Sometimes hamsters can exhibit worrying or aggressive behaviours, seemingly without cause. Acting this way is often not an indication of your hamster’s personality - there is usually a very good reason that the animal is acting this way. For example, some owners don’t understand that captive hamsters will need to be tamed in order to enjoy being handled by their owners, and that without the taming process hamsters can be very scared of interacting with humans.
Even if your hamster has been tamed, some problem behaviours can still arise due to illness or fear. Whatever the problem, it’s likely that some knowledge of hamster psychology will help you to understand what’s making your hamster act this way.
Hamsters can bite out of fear
If your hamster bites you when you hold it, then there are several potential causes. The list below includes some suggestions.
Your hamster has not been tamed
If you’ve only just got your hamster, or have had your hamster for a long time without taming it, then it’s likely that your hamster is biting you because it is a little frightened of you. In the wild, predators would grab hamsters, which is what your hamster may think is happening when you put your hand into its cage. For information on taming your hamster, have a look at our ‘How To Tame My Hamster’ section.
- You are not holding your hamster properly
If you grab your hamster without giving it time to acclimatise to your presence, then it can bite out of fear. Hamsters may also nibble you if you’re not physically holding them correctly, which can be very uncomfortable for your pet. If you’d like a guide on picking up your hamster, visit our ‘How To Pick Up A Hamster’ page.
- Your have woken your hamster
Hamsters are nocturnal, and will be very disorientated and quite upset if you wake them during the day. If they are confused and scared, then they are likely to bite you if you try to pick them up. It’s best to play with your hamster when it’s awake during the early evening and night, when it will be a lot more active and probably much more pleased to play with you.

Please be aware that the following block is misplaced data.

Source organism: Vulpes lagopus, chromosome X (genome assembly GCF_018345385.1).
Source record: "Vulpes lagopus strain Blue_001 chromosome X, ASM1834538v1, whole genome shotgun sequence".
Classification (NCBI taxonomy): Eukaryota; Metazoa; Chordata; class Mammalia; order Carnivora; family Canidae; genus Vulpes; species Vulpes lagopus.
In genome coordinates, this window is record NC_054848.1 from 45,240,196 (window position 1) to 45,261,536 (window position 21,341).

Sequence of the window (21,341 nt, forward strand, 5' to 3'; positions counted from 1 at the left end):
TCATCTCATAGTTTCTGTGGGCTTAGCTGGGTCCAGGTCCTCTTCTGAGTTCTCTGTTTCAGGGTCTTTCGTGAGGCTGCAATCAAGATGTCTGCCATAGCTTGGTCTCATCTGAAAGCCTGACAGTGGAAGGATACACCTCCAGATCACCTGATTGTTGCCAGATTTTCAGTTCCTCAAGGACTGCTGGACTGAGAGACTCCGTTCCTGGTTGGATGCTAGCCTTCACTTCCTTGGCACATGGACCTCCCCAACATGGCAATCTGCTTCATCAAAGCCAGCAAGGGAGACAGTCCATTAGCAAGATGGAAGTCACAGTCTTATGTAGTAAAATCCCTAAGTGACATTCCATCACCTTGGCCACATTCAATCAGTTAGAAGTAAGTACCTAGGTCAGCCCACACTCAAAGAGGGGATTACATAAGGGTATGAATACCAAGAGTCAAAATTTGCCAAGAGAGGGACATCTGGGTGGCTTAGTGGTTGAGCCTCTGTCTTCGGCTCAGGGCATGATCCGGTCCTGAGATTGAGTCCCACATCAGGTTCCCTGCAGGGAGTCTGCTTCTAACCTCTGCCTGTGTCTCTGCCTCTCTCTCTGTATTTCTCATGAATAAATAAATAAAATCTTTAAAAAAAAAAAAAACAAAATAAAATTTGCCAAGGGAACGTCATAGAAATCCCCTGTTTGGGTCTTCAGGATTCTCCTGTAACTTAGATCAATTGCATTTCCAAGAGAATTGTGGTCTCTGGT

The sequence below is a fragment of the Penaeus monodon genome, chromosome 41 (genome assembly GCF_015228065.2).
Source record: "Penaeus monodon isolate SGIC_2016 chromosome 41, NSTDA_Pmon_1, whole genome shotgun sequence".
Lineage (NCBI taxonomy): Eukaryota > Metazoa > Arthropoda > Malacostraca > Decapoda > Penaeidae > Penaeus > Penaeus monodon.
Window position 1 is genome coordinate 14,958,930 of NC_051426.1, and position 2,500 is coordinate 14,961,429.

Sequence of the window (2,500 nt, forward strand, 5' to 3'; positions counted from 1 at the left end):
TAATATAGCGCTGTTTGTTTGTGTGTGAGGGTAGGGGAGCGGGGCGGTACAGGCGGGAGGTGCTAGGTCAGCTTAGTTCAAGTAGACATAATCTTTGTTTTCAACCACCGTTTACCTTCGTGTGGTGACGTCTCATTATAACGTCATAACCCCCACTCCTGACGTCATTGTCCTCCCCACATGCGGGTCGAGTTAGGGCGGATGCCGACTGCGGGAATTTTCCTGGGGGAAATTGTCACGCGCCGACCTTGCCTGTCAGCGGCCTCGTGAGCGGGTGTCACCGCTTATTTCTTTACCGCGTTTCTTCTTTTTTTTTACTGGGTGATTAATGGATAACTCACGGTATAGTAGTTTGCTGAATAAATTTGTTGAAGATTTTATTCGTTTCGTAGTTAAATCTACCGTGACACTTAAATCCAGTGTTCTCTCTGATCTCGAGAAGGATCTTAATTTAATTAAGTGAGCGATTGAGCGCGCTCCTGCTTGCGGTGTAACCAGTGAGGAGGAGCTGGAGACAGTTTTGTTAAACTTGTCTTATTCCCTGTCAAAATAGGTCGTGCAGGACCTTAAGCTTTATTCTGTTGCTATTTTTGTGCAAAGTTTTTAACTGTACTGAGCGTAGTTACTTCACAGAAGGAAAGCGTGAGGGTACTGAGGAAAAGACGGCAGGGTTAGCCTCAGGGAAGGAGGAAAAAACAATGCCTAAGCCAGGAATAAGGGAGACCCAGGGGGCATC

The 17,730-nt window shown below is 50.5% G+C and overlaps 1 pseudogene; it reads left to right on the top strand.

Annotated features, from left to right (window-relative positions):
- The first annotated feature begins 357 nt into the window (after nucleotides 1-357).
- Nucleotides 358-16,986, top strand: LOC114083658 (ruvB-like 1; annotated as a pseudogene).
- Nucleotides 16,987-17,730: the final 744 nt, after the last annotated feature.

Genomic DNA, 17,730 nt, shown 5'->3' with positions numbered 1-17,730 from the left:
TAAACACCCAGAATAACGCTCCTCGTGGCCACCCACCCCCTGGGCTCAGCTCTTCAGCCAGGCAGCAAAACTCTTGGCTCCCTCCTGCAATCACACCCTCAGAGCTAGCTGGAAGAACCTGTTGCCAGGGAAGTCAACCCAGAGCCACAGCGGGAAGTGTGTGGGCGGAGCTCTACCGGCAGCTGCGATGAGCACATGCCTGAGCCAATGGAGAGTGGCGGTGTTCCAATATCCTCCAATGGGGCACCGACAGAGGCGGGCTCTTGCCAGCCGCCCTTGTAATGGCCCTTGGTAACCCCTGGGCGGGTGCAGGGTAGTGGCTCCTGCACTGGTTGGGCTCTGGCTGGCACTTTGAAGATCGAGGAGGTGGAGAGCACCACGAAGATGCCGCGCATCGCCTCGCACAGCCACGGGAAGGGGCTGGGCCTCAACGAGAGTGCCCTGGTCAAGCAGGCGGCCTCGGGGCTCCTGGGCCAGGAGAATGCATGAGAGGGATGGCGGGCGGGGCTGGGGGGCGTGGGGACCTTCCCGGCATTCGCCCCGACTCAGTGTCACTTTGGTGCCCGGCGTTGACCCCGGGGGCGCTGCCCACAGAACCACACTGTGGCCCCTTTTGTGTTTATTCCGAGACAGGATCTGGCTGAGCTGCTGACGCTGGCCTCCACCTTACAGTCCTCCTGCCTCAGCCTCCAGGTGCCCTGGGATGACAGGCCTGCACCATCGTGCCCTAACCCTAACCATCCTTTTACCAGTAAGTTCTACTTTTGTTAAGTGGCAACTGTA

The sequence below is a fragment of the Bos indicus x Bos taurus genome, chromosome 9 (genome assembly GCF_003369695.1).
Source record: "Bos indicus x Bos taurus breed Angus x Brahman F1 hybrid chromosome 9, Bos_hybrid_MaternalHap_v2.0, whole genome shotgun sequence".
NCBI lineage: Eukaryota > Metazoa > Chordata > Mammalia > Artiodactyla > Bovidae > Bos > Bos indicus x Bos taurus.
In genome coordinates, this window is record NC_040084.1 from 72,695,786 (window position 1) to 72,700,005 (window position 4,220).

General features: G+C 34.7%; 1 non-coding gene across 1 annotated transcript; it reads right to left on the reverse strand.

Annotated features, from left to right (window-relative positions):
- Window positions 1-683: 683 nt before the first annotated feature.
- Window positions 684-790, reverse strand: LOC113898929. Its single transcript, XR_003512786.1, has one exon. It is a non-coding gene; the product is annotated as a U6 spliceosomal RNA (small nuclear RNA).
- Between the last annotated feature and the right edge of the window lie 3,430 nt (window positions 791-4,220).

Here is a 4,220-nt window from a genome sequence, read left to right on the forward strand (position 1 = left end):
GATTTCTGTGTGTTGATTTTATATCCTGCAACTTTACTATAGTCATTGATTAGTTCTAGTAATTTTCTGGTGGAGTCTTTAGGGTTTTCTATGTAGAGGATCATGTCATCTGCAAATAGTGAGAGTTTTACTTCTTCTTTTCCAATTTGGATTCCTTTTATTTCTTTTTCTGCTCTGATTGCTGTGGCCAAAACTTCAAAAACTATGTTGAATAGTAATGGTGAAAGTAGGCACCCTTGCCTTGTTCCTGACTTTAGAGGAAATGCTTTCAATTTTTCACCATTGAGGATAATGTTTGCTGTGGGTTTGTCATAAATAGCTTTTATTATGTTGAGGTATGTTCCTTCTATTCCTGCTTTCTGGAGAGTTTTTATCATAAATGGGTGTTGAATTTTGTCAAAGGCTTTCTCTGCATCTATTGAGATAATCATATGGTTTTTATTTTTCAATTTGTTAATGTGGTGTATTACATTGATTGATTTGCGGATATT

- Your hamster is mistaking you for food
Hamsters have very poor eyesight, and are apt to try their luck when they’re unsure whether or not something is edible. If you often stick food through your hamster’s cage bars, then when you do the same with your finger, it will think that’s a tasty treat too!
- Your hamster is unwell If your hamster is suffering from a medical condition, such as mange, or a wound, then being handled by a human can be very painful. If your hamster suddenly takes a dislike to being handled, then this could the indicative of a health problem. Try to examine your hamster without picking it up, or, if this is too tricky, wear protective gloves. During health exams, it’s best to only hold your hamster just one or two centimeters above the floor in case it manages to wriggle free of your grip.
Circling or 'Twirling'
If your hamster is running around in circles, then it could be suffering from a brain injury or an ear infection. If your pet has just started twirling, then it’s likely an ear infection. If your pet has had an injury recently, or is quite young, then it could be a brain problem. You will want to take your pet to the vet for an accurate diagnosis, and possibly for treatment.
If your hamsters are fighting one another, then it’s likely that you’ll need to separate them, sometimes permanently. If the hamsters are fighting often, or if one hamster is preventing another from accessing food, then steps will need to be taken.
If you have two Syrian hamsters in the same cage, then you will need to purchase another cage and keep them apart. Syrian hamsters are extremely territorial, and the fighting can be fatal. If you’ve been keeping them together for a while, then be aware that even if they’ve been getting on fine previously, they can turn on each other very quickly, causing a lot of stress, and sometimes injury.
Hamsters housed together may fight, even species that can live together
If you have two hamsters of a species that can live together and they are fighting, then you should remove the hamster that is being aggressive and keep it in a temporary enclosure for a few days. When, on reintroducing it to its cage, they still fight, then they will need to be permanently separated.
If the fighting is only occasional, and blood is not drawn, then keep a close eye on how your hamsters behave towards one another. One tip to minimise outbreaks of fighting is to have one food bowl and one water bottle per hamster.
If your hamster is continually scratching itself, particularly so much so that it is drawing blood, then your hamster could have a health problem such as mites or mange. If you notice this behaviour in your pet then we advise that you give it a thorough health-check to try to determine the cause.
If you have introduced a new type of bedding recently and you suspect that this may be the cause, then try switching back to the old bedding for a while and see if the behaviour persists. If you can’t identify the problem or are not sure which parasite is causing the scratching, then it’s best to take your pet to the vet so that they can give a proper diagnosis.